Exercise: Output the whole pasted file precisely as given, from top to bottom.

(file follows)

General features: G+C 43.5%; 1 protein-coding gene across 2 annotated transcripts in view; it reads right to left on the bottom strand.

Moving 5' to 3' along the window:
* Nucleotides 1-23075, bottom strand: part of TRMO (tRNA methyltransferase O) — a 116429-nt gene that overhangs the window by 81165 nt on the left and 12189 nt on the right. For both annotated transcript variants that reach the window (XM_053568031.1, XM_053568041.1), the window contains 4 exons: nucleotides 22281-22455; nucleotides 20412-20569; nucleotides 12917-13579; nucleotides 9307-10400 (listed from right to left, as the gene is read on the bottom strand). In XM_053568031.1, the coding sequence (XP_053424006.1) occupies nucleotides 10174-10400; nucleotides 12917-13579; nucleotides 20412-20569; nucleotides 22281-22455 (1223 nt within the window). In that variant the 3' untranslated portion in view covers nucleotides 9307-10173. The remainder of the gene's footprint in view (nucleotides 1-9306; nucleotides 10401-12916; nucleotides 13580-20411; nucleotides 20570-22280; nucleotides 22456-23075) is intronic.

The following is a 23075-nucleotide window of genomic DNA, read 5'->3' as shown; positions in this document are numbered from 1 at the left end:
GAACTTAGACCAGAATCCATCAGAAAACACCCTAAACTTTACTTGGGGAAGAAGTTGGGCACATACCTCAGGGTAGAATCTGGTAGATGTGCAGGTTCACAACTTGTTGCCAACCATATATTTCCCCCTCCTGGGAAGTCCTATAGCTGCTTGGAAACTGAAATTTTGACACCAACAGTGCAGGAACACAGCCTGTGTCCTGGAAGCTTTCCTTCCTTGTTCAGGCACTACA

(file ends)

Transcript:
General features: G+C 43.5%; 1 protein-coding gene across 2 annotated transcripts in view; it reads right to left on the bottom strand.

Moving 5' to 3' along the window:
* Nucleotides 1-23075, bottom strand: part of TRMO (tRNA methyltransferase O) — a 116429-nt gene that overhangs the window by 81165 nt on the left and 12189 nt on the right. For both annotated transcript variants that reach the window (XM_053568031.1, XM_053568041.1), the window contains 4 exons: nucleotides 22281-22455; nucleotides 20412-20569; nucleotides 12917-13579; nucleotides 9307-10400 (listed from right to left, as the gene is read on the bottom strand). In XM_053568031.1, the coding sequence (XP_053424006.1) occupies nucleotides 10174-10400; nucleotides 12917-13579; nucleotides 20412-20569; nucleotides 22281-22455 (1223 nt within the window). In that variant the 3' untranslated portion in view covers nucleotides 9307-10173. The remainder of the gene's footprint in view (nucleotides 1-9306; nucleotides 10401-12916; nucleotides 13580-20411; nucleotides 20570-22280; nucleotides 22456-23075) is intronic.

The following is a 23075-nucleotide window of genomic DNA, read 5'->3' as shown; positions in this document are numbered from 1 at the left end:
GAACTTAGACCAGAATCCATCAGAAAACACCCTAAACTTTACTTGGGGAAGAAGTTGGGCACATACCTCAGGGTAGAATCTGGTAGATGTGCAGGTTCACAACTTGTTGCCAACCATATATTTCCCCCTCCTGGGAAGTCCTATAGCTGCTTGGAAACTGAAATTTTGACACCAACAGTGCAGGAACACAGCCTGTGTCCTGGAAGCTTTCCTTCCTTGTTCAGGCACTACA